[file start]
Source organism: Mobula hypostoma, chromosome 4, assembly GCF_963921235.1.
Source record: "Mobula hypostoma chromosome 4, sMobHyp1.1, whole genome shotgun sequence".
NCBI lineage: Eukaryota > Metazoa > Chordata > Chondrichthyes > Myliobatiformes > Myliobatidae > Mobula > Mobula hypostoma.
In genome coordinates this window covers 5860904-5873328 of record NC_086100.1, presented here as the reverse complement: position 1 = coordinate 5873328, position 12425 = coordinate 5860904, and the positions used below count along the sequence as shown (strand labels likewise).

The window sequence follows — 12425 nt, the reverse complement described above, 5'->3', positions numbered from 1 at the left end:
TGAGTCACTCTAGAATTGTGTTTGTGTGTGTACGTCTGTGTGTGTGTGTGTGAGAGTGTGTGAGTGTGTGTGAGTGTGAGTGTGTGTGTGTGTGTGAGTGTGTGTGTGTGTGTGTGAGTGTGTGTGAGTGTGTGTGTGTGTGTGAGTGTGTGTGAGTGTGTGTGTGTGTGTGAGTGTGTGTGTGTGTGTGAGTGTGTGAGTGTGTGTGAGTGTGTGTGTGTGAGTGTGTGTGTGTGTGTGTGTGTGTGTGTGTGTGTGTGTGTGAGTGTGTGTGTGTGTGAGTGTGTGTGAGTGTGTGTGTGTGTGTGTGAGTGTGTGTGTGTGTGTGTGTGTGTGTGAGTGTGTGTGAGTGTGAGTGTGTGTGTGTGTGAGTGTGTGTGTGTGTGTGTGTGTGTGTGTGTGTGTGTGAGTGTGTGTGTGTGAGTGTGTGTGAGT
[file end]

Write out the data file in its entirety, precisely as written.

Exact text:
Source organism: Mobula hypostoma, chromosome 4, assembly GCF_963921235.1.
Source record: "Mobula hypostoma chromosome 4, sMobHyp1.1, whole genome shotgun sequence".
NCBI lineage: Eukaryota > Metazoa > Chordata > Chondrichthyes > Myliobatiformes > Myliobatidae > Mobula > Mobula hypostoma.
In genome coordinates this window covers 5860904-5873328 of record NC_086100.1, presented here as the reverse complement: position 1 = coordinate 5873328, position 12425 = coordinate 5860904, and the positions used below count along the sequence as shown (strand labels likewise).

The window sequence follows — 12425 nt, the reverse complement described above, 5'->3', positions numbered from 1 at the left end:
TGAGTCACTCTAGAATTGTGTTTGTGTGTGTACGTCTGTGTGTGTGTGTGTGAGAGTGTGTGAGTGTGTGTGAGTGTGAGTGTGTGTGTGTGTGTGAGTGTGTGTGTGTGTGTGTGAGTGTGTGTGAGTGTGTGTGTGTGTGTGAGTGTGTGTGAGTGTGTGTGTGTGTGTGAGTGTGTGTGTGTGTGTGAGTGTGTGAGTGTGTGTGAGTGTGTGTGTGTGAGTGTGTGTGTGTGTGTGTGTGTGTGTGTGTGTGTGTGTGTGAGTGTGTGTGTGTGTGAGTGTGTGTGAGTGTGTGTGTGTGTGTGTGAGTGTGTGTGTGTGTGTGTGTGTGTGTGAGTGTGTGTGAGTGTGAGTGTGTGTGTGTGTGAGTGTGTGTGTGTGTGTGTGTGTGTGTGTGTGTGTGTGAGTGTGTGTGTGTGAGTGTGTGTGAGT